In the end, I caught five, though two escaped, so I tagged three.
And then – on the first day of autumn – I found a caterpillar in my front yard, moments away from beginning its transformation. I brought it inside, where it created its chrysalis. It stayed that way for two weeks, to the point where I was getting worried that the process had failed. But then, the green darkened to show wings forming inside.
The butterfly emerged the next day, but I wasn’t home until the evening and so I decided to keep him inside overnight. Then next afternoon he was so antsy to get outside that he climbed out of the (nonsecure) mesh cage (really, a laundry container without a top). Fortunately, I had anticipated this and covered it with a towel, so he didn’t escape. But the release day was chilly – barely 50 degrees even though it was sunny – and I wondered if he felt tricked when I took him outside; he was suddenly in no hurry to move.
After I let him climb onto my finger, he flew right up to a tree, like all of last year’s monarchs did, but this one perched in the shade. I knew he was not going to warm up there, so when he was still there an hour later, I climbed up a stepstool and took him down to find a better spot.
The backyard was somehow much warmer, so he rested on my finger for a few minutes while his wings warmed up, and then away he flew.
I’m thrilled to find out that our common milkweed still attracted monarchs late in the season, when it didn’t look so good anymore. This year we added three other types of milkweed as small plants in the backyard garden, and hopefully 2017 will be the year the swamp milkweed seeds take off, too. The more variety we can provide for summer-long habitat, the better.
In mid-July I finally started seeing a few monarch butterflies in the garden, but I did not find even one caterpillar all summer. That changed today – the first day of autumn – when I was collecting flower seeds and a line of yellow-and-black stripes caught my eye.
With the nights getting colder, I brought this little one inside to form a chrysalis (at any moment). When he or she emerges as a butterfly in about two weeks, I hope it will not be too late to join the migration to Mexico.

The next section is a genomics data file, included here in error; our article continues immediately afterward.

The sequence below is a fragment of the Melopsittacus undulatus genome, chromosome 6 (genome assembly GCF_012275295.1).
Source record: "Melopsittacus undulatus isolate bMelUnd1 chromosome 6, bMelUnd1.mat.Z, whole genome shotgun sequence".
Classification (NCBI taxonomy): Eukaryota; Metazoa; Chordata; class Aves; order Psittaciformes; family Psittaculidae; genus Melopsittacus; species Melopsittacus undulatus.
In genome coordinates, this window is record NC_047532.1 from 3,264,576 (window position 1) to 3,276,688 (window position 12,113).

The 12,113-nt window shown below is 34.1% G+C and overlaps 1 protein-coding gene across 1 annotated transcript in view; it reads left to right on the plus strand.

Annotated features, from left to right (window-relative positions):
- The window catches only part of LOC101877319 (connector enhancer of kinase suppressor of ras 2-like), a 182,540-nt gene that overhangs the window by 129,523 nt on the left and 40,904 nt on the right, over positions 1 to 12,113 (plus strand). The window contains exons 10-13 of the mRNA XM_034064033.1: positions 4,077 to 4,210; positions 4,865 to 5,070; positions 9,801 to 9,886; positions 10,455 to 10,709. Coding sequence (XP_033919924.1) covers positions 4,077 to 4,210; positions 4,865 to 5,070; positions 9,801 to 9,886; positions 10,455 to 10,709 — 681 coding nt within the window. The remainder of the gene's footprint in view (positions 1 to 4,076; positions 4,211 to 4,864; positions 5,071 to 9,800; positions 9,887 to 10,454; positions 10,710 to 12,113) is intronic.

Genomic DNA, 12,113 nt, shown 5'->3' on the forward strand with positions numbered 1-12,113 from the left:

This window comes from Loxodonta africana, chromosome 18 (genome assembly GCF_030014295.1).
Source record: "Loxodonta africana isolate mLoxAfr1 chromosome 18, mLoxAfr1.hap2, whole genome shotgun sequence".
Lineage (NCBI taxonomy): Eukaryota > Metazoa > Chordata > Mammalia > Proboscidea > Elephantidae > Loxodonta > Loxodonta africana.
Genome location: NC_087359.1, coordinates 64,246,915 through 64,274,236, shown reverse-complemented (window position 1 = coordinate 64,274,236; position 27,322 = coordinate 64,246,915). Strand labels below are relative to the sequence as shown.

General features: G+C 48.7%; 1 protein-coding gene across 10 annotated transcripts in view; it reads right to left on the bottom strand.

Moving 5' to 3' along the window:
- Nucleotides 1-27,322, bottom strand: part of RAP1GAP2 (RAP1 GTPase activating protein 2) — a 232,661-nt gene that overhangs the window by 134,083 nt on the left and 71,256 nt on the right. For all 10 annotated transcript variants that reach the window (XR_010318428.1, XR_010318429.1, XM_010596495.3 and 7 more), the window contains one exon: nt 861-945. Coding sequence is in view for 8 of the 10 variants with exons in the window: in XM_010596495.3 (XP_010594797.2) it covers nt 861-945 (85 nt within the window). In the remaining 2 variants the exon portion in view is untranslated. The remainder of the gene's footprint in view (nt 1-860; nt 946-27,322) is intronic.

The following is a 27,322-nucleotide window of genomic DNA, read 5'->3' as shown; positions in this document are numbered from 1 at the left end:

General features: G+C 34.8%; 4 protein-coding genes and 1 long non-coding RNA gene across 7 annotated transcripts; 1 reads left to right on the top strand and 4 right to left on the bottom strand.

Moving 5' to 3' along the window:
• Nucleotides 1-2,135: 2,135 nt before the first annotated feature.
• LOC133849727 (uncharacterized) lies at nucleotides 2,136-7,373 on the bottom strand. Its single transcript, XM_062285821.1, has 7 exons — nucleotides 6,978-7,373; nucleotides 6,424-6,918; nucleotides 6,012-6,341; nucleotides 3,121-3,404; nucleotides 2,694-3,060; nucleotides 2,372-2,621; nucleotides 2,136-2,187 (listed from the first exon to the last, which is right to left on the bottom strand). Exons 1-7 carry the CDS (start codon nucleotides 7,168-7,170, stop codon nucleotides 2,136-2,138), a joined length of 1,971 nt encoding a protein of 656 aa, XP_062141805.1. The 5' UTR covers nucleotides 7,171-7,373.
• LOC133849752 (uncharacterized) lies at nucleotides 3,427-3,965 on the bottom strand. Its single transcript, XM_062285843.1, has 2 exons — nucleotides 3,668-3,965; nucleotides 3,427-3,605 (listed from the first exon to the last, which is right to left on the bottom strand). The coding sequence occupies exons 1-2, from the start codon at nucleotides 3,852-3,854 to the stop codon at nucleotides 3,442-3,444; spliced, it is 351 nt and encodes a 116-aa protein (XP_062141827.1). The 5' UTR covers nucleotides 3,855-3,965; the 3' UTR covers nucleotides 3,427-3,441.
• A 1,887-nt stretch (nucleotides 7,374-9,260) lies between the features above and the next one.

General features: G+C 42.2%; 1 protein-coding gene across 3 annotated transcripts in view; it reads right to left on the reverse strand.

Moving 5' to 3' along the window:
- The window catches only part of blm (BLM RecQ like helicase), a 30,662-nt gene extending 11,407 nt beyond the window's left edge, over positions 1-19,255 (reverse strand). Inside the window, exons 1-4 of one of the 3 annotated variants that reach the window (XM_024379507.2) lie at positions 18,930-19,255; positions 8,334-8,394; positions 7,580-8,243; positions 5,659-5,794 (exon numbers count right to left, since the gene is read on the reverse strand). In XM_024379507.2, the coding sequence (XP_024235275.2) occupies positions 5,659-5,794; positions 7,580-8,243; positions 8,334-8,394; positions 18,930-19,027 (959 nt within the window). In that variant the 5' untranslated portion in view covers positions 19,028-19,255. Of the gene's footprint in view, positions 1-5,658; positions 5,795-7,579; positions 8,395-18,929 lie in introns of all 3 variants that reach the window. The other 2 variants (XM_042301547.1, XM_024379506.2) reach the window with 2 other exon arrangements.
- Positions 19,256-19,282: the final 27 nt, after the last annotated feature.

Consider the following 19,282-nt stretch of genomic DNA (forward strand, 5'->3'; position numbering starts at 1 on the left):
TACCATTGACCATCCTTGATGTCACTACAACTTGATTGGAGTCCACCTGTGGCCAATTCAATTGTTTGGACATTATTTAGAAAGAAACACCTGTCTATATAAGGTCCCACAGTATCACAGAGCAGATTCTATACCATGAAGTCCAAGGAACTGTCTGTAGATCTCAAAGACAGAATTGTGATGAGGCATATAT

Monarch season is long over in the north and we’re hearing reports of butterflies that have arrived in Mexico. It’s hard to believe that the three we released in September may be 2,000 miles away now! Here’s one last monarch post of 2015 to review our first season of raising.
I was an observer during the first generation of the season. During the second generation, we raised and released nine butterflies. During the migration generation, we raised four butterflies and released three (the fourth couldn’t fly).
I recorded 72 videos and took more than 900 photos, though I didn’t save nearly that many.
Why so few during the migration generation? I’m guessing it is because we had mostly common milkweed. By the time eggs were laid for the migration season, the common milkweed was not in great shape. I was imagining the female butterflies – who were still visiting the yard – saying, “Ew! I’m not laying my eggs on that disgusting leaf.” It’s a good reminder to diversify the plants to support a full season of insects. I’ve already planted swamp milkweed seeds and will look for more milkweed options next spring.